Neil Humphreys: Manchester United would love Everton
The rising Brazilian looks like a Red Devil in the making
Until yesterday, Brazil and Manchester United had the same problem.
A gap in their left side was as obvious as their lack of attacking dynamism.
They were two former giants living off past glories and in search of the kind of footballer that once defined them.
But the Selecao might have found him. And the Red Devils should sign him.
In Brazil, Everton Soares is known as the Little Onion, and while he hasn’t made anyone cry at the Copa America, he has succeeded where everyone else in the iconic jersey has mostly failed.
He’s got Brazilian bums off seats.
No one else had. From the pitch to the stands, lethargy reigned. Brazil were getting by, but that gaping hole remained.
There was no Neymar.
But then the 5-0 victory against Peru yesterday morning (Singapore time) happened and the chanting soon followed. It sounded like a coronation.
É Cebolinha, É Cebolinha, É Cebolinha.
The Little Onion, chanted over and over again, in a tribute to Everton, the kid that looks like a popular Brazilian cartoon character. Neymar was mostly forgotten. His spot was no longer vacant.
Everton started on the left wing of Brazil’s 4-2-3-1 formation for the first time at the Copa America. By the end of the match, he owned it. He was named the Man of the Match.
The diminutive winger was making only his ninth appearance for the Selecao. But he already has two goals at the tournament.
The first, against Bolivia in Brazil’s opener, arrived after his late introduction.
As a result, fans demanded his inclusion against Venezuela.
But Brazil coach Tite, never one to succumb to the demands of the masses, ignored the interest in Everton.
Karma seemed to kick Tite and the Selecao in return.
Brazil were utterly abject against Venezuela, stumbling to a 0-0 draw and missing all of the essential attributes that define Everton’s game: speed, confidence and swagger.
By the time of the decisive third game against Peru, Tite had little option but to throw the 23-year-old Gremio man alongside Philippe Coutinho and Gabriel Jesus.
In terms of elite experience and silverware tallies, there should have been an obvious imbalance of power among those three. And there was.
Everton left Coutinho and Jesus in the shade.
He didn’t just play.
He danced. He shot – and scored – from distance. He dribbled like a teething toddler.
He just couldn’t help himself.
A sense of expectation followed his every involvement. The volume rose whenever he took flight, as if the crowd instinctively understood.
This was the raw, rampaging football of the favela.
Brazil waited three Copa America games to witness anything resembling their samba brand and they got in one youngster making his first Copa America start.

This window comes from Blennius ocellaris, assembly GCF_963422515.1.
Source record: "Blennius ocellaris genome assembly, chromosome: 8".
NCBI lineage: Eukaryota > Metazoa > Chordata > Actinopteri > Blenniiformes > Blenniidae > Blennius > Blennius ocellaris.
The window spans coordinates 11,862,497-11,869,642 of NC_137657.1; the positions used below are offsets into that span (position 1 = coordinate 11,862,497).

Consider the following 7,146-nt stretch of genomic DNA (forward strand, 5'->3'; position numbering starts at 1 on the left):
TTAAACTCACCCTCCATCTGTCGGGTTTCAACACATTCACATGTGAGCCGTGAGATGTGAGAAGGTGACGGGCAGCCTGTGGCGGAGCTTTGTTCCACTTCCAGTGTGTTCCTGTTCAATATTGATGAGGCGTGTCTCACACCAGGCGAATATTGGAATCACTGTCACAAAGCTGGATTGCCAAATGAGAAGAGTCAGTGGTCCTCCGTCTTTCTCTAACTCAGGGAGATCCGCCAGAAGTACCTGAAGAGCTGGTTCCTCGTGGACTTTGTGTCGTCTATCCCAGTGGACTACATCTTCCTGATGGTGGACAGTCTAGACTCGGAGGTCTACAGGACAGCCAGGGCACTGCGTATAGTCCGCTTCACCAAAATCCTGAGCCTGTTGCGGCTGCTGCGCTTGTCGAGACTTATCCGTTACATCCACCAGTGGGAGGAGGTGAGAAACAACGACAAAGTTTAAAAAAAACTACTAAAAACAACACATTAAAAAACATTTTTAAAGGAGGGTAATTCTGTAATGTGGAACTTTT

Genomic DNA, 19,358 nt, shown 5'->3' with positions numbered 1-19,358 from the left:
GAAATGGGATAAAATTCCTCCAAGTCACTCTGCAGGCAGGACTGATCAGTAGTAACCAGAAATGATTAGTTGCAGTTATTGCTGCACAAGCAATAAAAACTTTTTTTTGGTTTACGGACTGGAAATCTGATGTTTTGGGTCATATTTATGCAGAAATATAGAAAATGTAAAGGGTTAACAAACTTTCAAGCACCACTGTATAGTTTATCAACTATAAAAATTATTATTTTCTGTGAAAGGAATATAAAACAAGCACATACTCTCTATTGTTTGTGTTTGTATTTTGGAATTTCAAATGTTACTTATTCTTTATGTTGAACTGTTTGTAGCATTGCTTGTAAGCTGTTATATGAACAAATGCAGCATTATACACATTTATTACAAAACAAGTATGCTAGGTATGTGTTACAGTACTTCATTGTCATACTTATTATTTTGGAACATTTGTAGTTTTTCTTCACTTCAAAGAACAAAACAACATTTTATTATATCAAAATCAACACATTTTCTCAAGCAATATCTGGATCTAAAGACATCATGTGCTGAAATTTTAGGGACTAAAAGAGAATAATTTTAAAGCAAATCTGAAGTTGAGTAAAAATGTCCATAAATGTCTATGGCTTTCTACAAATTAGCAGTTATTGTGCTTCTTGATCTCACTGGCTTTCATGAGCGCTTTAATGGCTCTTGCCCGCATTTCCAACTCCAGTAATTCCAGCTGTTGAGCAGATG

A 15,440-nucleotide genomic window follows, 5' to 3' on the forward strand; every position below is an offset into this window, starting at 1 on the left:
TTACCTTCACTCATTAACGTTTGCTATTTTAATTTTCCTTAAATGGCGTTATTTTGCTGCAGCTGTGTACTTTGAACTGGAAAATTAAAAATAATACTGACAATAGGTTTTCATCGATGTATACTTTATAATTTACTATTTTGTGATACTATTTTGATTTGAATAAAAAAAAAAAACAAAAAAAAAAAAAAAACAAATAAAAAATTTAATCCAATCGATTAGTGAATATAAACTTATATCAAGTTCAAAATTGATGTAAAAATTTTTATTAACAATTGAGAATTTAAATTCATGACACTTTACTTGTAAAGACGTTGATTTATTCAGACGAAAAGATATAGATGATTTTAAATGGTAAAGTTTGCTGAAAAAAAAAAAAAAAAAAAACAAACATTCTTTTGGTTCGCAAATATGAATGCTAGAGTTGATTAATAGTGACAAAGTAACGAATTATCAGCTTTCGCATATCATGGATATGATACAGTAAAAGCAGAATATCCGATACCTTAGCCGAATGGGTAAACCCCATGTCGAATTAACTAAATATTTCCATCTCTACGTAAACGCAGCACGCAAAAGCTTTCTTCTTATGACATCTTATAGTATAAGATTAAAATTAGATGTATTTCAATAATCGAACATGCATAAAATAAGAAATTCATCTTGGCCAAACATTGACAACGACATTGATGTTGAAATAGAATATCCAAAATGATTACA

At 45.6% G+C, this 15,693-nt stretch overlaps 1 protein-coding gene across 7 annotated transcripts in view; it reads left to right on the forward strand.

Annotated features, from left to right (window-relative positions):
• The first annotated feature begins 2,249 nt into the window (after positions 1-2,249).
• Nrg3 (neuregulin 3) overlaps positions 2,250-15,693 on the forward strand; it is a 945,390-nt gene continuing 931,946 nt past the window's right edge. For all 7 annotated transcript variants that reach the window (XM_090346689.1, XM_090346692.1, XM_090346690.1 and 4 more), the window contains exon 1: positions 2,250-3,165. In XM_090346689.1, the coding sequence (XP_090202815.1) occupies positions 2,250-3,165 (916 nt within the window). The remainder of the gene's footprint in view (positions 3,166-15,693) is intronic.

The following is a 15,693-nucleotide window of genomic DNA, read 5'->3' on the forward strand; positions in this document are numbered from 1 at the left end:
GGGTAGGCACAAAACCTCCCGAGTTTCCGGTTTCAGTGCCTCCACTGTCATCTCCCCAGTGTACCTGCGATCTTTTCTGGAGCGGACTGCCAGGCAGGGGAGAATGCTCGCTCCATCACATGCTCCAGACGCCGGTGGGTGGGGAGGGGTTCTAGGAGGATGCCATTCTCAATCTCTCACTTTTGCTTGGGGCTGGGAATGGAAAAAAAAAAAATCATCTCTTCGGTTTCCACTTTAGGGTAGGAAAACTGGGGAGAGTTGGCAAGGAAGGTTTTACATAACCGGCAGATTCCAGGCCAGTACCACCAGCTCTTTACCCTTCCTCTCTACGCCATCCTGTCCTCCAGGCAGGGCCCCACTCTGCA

Everton has been at Gremio for five years. Promising Brazilians are usually poached before their 23rd birthday.
But Everton was first linked to Manchester City as a teenager, until the speculation drifted away. Now United are on the radar, which makes more sense.
The Red Devils and the Selecao share a similar, exasperating narrative. Expensive, left-sided forwards continue to handicap their progress.
Neymar is injured and preoccupied with his next lucrative transfer. Alexis Sanchez is overpaid and preoccupied with any possible transfer.
The Chilean, rumoured to be earning a ludicrous £500,000 (S$862,000) a week, has scarcely resembled the hulking master of menace from Arsenal.
At Old Trafford, Sanchez has posed less physical threat than a wet paper bag in Manchester’s drizzle.
The Red Devils want Sanchez’s salary off the books, but finding a buyer is proving awkward.
Everton could fill the gap in the meantime.
He certainly speaks as he plays, confidently and directly. After scoring against Bolivia, he told British reporters that his swashbuckling antics would fit at European clubs like Manchester United.
He’s not wrong.
His habit of cutting inside from the left and slipping past hapless right-backs is a popular one at Manchester City, Liverpool and Chelsea (until Eden Hazard left).
But such an incisive winger has been conspicuous by its absence at United.
Everton’s price tag undoubtedly presents a problem. According to Brazilian media, his Gremio contract has a release clause of £71 million.
United are desperate, but not that desperate.
A financial compromise will be required on both sides.
But Everton’s impudent dribbling and endless taunting of defenders evoked warm memories of the kind of winger that once ruled Old Trafford, the kind needed if United are going to seriously challenge again.
A star was born in Brazil yesterday, but he could be made in Manchester.